gms | German Medical Science

64. Jahrestagung der Deutschen Gesellschaft für Medizinische Informatik, Biometrie und Epidemiologie e. V. (GMDS)

Deutsche Gesellschaft für Medizinische Informatik, Biometrie und Epidemiologie

08. - 11.09.2019, Dortmund

A preliminary investigation into the relationship between athletes’ physical stress and strain parameters as a function of rally success in squash

Meeting Abstract

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  • Christopher Brumann - University of Applied Sciences and Arts Dortmund, Dept. of Computer Science, Dortmund, Germany
  • Markus Kukuk - University of Applied Sciences and Arts Dortmund, Dept. of Computer Science, Dortmund, Germany

Deutsche Gesellschaft für Medizinische Informatik, Biometrie und Epidemiologie. 64. Jahrestagung der Deutschen Gesellschaft für Medizinische Informatik, Biometrie und Epidemiologie e.V. (GMDS). Dortmund, 08.-11.09.2019. Düsseldorf: German Medical Science GMS Publishing House; 2019. DocAbstr. 248

doi: 10.3205/19gmds016, urn:nbn:de:0183-19gmds0160

Veröffentlicht: 6. September 2019

© 2019 Brumann et al.
Dieser Artikel ist ein Open-Access-Artikel und steht unter den Lizenzbedingungen der Creative Commons Attribution 4.0 License (Namensnennung). Lizenz-Angaben siehe



Introduction: We regard sport in general as one aspect of an all-embracing healthy lifestyle and we aim at using computer science techniques to support training and competition. As the requirements vary according to the type of sport [1], [2], [3], [4], a structured training management system specifically for each type of sport is desired. In this work, we focus on the sport of squash due to its favorable constraints such as the compact playing field of about 62m² and the fact that there are usually only two athletes on the court at the same time. We measure and analyze the players’ stress and strain parameters in order to support the training process in a controlled and targeted manner.

Method: To measure physiological strain, we have developed a camera-based tracking system using computer vision techniques that allows us to calculate distances travelled on court by each player separately [5]. Contrary to other approaches which use a ceiling mounted camera [6], we use a static camera located behind the court which also serves as a calibration object. Our algorithm uses mixture-based Gaussian background subtraction with clustering for player detection and dominant color matching for identification.

The stress parameter is measured by using a chest strap (Zephyr Bioharness), worn continuously during the entire match. It writes reliable [7] heart rate (HR) measurements on an internal storage. The belt also contains an integrated acceleration sensor which is used to synchronize the HR with the video and thus with our tracking data.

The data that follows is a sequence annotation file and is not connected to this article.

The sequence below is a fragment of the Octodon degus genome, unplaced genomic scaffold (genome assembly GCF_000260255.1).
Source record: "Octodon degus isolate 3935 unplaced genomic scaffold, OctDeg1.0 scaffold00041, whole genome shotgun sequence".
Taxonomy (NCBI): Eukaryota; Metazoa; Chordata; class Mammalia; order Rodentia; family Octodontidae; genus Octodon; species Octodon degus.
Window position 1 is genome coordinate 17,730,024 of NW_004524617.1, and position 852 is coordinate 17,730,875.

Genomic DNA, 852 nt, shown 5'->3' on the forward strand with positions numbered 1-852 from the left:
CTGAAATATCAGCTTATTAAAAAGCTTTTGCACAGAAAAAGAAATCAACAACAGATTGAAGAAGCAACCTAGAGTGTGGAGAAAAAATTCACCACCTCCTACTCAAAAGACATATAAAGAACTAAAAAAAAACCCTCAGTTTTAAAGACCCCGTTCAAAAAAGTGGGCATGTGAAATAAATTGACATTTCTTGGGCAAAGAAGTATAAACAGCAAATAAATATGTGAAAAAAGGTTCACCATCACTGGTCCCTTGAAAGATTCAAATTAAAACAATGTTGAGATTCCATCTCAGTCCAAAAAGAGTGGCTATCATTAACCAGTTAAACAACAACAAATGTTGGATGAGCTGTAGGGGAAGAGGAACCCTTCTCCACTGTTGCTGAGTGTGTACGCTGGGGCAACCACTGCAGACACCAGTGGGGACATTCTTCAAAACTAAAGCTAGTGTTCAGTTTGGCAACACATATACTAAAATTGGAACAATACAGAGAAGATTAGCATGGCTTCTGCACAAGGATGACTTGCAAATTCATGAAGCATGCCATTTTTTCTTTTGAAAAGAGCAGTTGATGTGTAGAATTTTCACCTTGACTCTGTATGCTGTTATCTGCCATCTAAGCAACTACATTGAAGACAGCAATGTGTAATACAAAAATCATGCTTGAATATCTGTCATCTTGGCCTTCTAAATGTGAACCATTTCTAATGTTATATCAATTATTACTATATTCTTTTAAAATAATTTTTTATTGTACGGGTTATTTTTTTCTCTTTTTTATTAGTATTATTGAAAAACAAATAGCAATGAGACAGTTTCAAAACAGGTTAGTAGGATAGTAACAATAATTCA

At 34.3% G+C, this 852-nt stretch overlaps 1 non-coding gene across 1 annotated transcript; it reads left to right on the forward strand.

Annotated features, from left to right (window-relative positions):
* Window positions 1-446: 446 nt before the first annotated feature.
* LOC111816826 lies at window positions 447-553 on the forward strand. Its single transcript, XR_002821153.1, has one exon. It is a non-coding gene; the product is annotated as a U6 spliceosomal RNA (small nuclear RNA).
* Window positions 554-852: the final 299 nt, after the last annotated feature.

After synchronization, the resulting data is then classified into rallies and breaks in-between rallies by manual scoring annotation. Afterwards the classified data parts are integrated into a relational database schema. During the integration, our data is further enriched with meta-information such as linear regression parameters for HR during individual phases. This allows us to query, filter and evaluate the recorded data up to the level of individual rallies.

Results: Currently, our dataset consists of two matches lasting 1593 and 1602 seconds (s). In total they consist of eight games [347s±186s] (mean±SD) with a total amount of 149 rallies [6.9s±4.4s]. Since we have two players for each rally, our rally table contains a total of 298 entries. The players’ covered distance during rallies is [348m±91.96m] per game. The pearson correlation (PCC) score for rally duration versus covered distance is 0.72. If we consider winning rallies only, a PCC for the rally's preceding HR regression gradient and covered distance shows a negative relation of -0.28, whereas for losing rallies the PCC is 0.03.

Discussion: Our current dataset with n=149 rallies is small and therefore does not allow any significant conclusions to be drawn about the interrelationship regarding the stress-strain model. However, initial analysis showed indications for further investigations. In addition to the necessary database expansion, an inclusion of further parameters such as respiration rate, is planned. This hopefully will lead us to a squash sport specific model for optimizing training on the one hand and provide assistance for a recreational healthy gameplay on the other.

The authors declare that they have no competing interests.

The authors declare that an ethics committee vote is not required.


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